Thanks for the ‘heads up’ from Marian Haley Beil (Ethiopia 1962-64)     Bill Owens (Jamaica 1964–66), is our most famous RPCV photographer. Back in 1972 Bill published a collection of photographs on suburbia entitled Suburbia. In this cult classic book, photographer Owens acted as an anthropologist objectively documenting suburban inhabitants, their native environs, and their daily rituals. By pairing the images with quotes made by the subjects, Owens created a hilarious and absurd account of life in the suburbs. A life that included Tupperware parties, backyard barbecues, and going to the hairdresser. In 2004 the fourth and final volume in his landmark Suburbia series — Suburbia (1973; 1999); Our Kind Of People (1975); Working — I Do It For The Money (1977) — Leisure (2004) was published. In his introduction to Leisure, photographer Gregory Crewdson writes: Owens’ photographs belong to an American aesthetic tradition of art that explores the intersection of everyday life . . .

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Concetta Anne Bencivenga (Thailand), Director of the Transit Museum of New York Subway

    Concetta Anne Bencivenga (Thailand 1992-94) is Director of the New York Transit Museum, the largest museum in the United States devoted to urban public transportation history and one of the premier institutions of its kind in the world. The New York’s first subway station opened in 1904 under City Hall with luxuries that today’s subway riders can hardly imagine. Here’s a look at the station today. • Failing New York Subway? Not Always — Once There Were Chandeliers by Winnie Hu New York Times April 11, 2019 New Yorkers once waited for the subway by the glow of chandeliers. Really. When the city’s first subway station opened in 1904 underneath City Hall in Lower Manhattan, it was a testament to New York’s arrival as a world-class city on par with London, Paris or Rome. The ornate station featured chandeliers, ornamental skylights and soaring archways with zigzagging patterns of terra-cotta . . .

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Good News for northern CA Peace Corps Volunteers

      The Northern California Returned Peace Corps Association knows how valuable Hesperian books are to Peace Corps Volunteers — many used Where There Is No Doctor or our other health resources during their service overseas. But the Peace Corps does not provide every Volunteer with Hesperian’s lifesaving resources. The NorCal RPCV Association wants to remedy that, so they have awarded us a grant to send free books to Peace Corps Volunteers whose US home is in Northern California. This program is brand new, but we have already sent 26 books to PCVs serving in Ecuador, Ghana, Liberia and Lesotho. This grant provides the resources to send 50 more books that support not just the work of PCVs, but also will be left in the host community to ensure that our health information makes a lasting impact. If you are a PCV from Northern California, you can apply on our website. And if you are part . . .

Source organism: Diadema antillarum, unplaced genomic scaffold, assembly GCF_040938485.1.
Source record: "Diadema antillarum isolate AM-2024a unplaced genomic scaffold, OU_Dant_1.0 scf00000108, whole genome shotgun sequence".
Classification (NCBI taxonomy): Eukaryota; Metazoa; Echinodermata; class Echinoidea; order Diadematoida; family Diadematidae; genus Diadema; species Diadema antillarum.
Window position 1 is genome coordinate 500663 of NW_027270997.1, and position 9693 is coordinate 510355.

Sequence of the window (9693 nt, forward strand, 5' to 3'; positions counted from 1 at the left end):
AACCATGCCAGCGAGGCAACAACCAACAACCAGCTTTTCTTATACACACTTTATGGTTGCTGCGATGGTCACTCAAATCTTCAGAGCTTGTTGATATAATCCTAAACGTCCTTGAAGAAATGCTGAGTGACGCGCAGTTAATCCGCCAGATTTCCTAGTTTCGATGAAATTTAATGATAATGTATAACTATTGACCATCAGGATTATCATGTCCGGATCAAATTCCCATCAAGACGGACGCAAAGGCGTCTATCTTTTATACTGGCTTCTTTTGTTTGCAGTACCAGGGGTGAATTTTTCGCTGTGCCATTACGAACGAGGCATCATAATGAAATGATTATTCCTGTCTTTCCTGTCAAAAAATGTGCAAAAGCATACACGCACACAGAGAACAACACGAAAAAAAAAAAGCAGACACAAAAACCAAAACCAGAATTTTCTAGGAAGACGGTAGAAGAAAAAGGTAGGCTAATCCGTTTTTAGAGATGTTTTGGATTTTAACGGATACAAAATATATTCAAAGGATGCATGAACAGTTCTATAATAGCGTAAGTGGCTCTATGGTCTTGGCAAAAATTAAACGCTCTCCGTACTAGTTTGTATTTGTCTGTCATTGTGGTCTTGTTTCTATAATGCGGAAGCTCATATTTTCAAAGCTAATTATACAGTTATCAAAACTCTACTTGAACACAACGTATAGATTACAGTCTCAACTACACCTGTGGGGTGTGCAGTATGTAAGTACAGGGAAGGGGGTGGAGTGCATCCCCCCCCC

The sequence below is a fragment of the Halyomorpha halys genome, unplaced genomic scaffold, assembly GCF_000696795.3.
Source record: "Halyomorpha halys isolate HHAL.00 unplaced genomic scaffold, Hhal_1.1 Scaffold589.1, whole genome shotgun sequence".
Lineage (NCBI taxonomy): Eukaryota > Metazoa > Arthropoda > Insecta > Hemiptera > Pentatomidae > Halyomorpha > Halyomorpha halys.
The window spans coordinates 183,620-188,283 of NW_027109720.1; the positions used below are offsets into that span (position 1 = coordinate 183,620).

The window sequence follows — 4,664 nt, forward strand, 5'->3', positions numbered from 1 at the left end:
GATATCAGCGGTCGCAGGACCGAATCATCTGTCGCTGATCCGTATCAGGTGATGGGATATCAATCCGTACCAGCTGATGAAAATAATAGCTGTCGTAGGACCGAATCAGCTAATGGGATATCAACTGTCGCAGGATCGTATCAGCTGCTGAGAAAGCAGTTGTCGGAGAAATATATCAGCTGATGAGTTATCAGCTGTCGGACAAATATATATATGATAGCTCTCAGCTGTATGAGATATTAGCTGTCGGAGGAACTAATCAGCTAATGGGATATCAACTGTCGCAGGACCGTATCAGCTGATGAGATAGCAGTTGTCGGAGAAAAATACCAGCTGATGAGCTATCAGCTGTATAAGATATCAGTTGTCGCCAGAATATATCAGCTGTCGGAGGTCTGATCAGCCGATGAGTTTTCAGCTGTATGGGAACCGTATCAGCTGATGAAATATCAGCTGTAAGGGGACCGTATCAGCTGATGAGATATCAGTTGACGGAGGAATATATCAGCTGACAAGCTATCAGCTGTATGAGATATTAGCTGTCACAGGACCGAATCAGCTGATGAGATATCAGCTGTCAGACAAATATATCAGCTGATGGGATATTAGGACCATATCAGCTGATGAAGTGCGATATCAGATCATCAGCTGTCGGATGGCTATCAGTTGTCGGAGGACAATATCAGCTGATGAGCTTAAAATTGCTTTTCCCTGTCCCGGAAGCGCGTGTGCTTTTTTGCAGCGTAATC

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Where Did the Schizophrenics Go?

    The number drops to 750,000 from 2.8 million, and spending per patient soars.   by Fuller Torrey and Wendy Simmons March 26, 2019 6:56 p.m. ET Wall Street Journal Wondrous are the ways of Washington. In a single day, the federal government officially reduced the number of people with schizophrenia in the United States from 2.8 million to 750,000. With a change of the National Institute of Mental Health website in 2017, two million people with schizophrenia simply disappeared. The 2.8 million estimate, or 1.1% of the adult population, had been the official standard for the U.S. since the 1980s, when the last major prevalence survey was carried out. The figure was provided to Congress in 1993 and used for national estimates such as the cost of schizophrenia. NIMH Director Joshua Gordon wrote in the Psychiatric Times that “the 1.1% figure is no longer scientifically defensible” in view . . .

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Richard Lipez (Ethiopia): Fond memories of a good airline

  Posted Friday, March 22, 2019 10:57 am By Richard Lipez (Ethiopia 1962-64)   BANGKOK — Most of the parties in the aftermath of the March 10 Ethiopian Airlines crash, in which 157 died, came out looking bad. The FAA for three days of dithering, Boeing for pushing through certification of a plane with an apparent dangerous flaw, and pretend aviation expert Donald Trump, who privately told officials Boeing’s 737 Max “sucks” before grounding the model because doing so was important “psychologically and a lot of other ways.” Amtrak, anyone? Sadly, Ethiopian Airlines may also have gone down in the estimation of the flying public, and it should not have. The airline has long enjoyed a good safety record. But since Boeing raised no alarms, EAL’s pilots did not receive training for dealing with the new 737 computer software that twice seems to have fatally turned against cockpit crews, in Indonesia in October . . .

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RPCVs needed in El Paso

    Office of the Bishop Diocese of El Paso Catholic Pastoral Center February 16, 2019   Dear former Peace Corps Volunteers: My cousin, Patricia Silke Edmisten, a former Peace Corps Volunteer (Peru 1962-64),  suggested I write you. I presently serve as the Catholic Bishop of El Paso in Texas. Without doubt you have been attuned in recent months to news about the large number of asylum-seekers we are witnessing presently seeking refuge in the United States. It seems that the El Paso region has become a major crossing point along the 2,000 mile border our country shares with Mexico. El Paso has always been a place of encounter and of passage as our very name suggests, but the numbers of families, many with young children, we are witnessing are considerably higher than in the past. The majority are fleeing unendurable levels of violence, instability and the resulting economic collapse . . .